In the August issue of InStyle, Janelle Monáe echoes a sentiment I’ve been saying my entire adult life: “‘If my mother had let me have a vibrator at a young age to be in touch with my body more, I could have saved myself from so many poor decisions.”

Preach, queen.

I first discovered the power of my pussy on the yellow bath rug in my parents' bathroom. Behind locked doors, I self-explored between ballet lessons, "The Brady Bunch" and bedtime. I was 6 years old. And I recall getting scolded for it – and every subsequent session of self-love my mother walked in on. It didn’t stop me though from pleasuring myself, though. I just became far more stealthy, learned to lock doors and wait until I was supposed to be asleep.

The shaming continued when I lost my virginity to a smooth-talking lacrosse player at the age of 15. When my mother found out I'd had sex, she called me a slut. (The condom broke, my period was late, and I confided in a friend; my mother eavesdropped on the phone call.)

My father, on the other hand, was convinced I'd been sexually assaulted. Despite my assertions, they would not - could not - accept it was a consensual act. This key moment was a prime opportunity to talk about sex, safer sex (including birth control), and pleasure, yet no conversation happened. Instead, I got grounded for two weeks.

To this day, the words, “Who’s going to want you now?” are etched in my mind.

At the ripe old age of 15, I was deemed damaged goods. (I’d later learn that lots of people do indeed want me and I’d embrace my true, slutty self. So there.)

When my mother died two years later, I went out and bought my first vibrator. At the time, I was fumbling my way in and out of partners' pants and enjoyed the process well enough, but most of my sexual experiences were, well, mediocre at best. I figured if other people couldn’t please me, I needed to please myself and took that (battery operated) power into my own hands.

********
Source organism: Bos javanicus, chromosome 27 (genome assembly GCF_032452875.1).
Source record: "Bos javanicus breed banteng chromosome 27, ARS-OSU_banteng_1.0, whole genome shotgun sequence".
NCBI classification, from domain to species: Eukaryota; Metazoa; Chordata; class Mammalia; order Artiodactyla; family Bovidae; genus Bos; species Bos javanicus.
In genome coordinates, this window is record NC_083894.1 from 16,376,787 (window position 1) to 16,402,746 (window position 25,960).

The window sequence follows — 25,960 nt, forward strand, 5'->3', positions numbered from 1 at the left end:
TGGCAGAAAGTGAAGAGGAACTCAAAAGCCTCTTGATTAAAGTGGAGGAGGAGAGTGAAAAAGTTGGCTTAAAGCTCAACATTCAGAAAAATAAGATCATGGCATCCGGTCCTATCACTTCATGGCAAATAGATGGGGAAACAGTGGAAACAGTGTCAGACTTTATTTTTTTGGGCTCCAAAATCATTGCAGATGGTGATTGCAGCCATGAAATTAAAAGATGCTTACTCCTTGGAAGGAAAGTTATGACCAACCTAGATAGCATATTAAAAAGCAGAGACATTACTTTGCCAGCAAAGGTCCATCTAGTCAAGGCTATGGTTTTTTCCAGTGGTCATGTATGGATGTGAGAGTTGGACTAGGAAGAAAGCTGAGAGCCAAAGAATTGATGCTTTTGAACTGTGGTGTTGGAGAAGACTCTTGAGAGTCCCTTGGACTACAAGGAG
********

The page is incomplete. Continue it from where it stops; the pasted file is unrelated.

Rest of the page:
My vibrator became my trusty companion and knowing I could pleasure myself – on my terms, without a partner or contracting an STI or getting knocked up – was a powerful tool in my late teenage years and early 20s as I explored my sexuality.

Growing up, I wish there had been a more positive dialogue around my relationship with my body and genitals. Like, cultivating a mindset where masturbation is a perfectly normal thing to do, but something that’s done in private. I also wish there’d been a conversation about owning my pleasure. If I’d felt marginally “good enough,” much less had any scrap of sexual agency, I'm 100% certain I would've made smarter sexual decisions and experienced more pleasure in my formative years.

I would’ve loved for this conversation to coincide around when I got my first period. (Bonus context of my woefully uninformed childhood: I was in sixth grade, and it happened during my 11th birthday party at the John Pancott Gymnastics Center. I was wearing a blue and white striped leotard paired with white tights, which is not the greatest outfit for concealing what looked like a murder scene. While my middle school besties scarfed down Berwyn Pizza and Rice Krispie Treats, I sat in a bathroom stall, scared and embarrassed, stuffing wads of toilet paper in my vagina, because I didn’t know what else to do.)

PSA, parents: Please talk to your kids about puberty.

As I navigated cramps and hormones and having mad crushes left and right, I didn’t have the tools to make informed decisions. If I’d had a better association with my body and pleasure, instead of being shamed and trying so hard to be a people-pleaser, (aka, focused on HIS pleasure), it would’ve been much easier to get myself off and ease the hormonal angst (not to mention relieve cramps). The greatest gift my parents could’ve given me would’ve been a vibrator. I am 100% certain if I’d been able to harness the power of self-love, I would’ve waited on a lot of activity and been more selective.

It’s OK if you’re a parent and don’t play with sex toys. Please don’t let that deter you from buying one for your kid. And if shopping for a vibrator for your kid is intimidating (we totally understand why it may be), shop an online store that has a lot of information, resources, and customer-service reps available via chat or on the phone. Orders will arrive in discreet packaging. You have nothing to worry about.

As for a recommendation, LELO’s Ina Wave is a sexy device that takes dual-action stimulation a step further with come-hither motion on the G-spot (think finger banging, but with no muscle fatigue).

Like Monáe, masturbation brings me immense amounts of pleasure. I only wish it had been encouraged at a younger age, with the option of a vibrator, so I would not have missed out on so many yummy feels and orgasms – all by myself.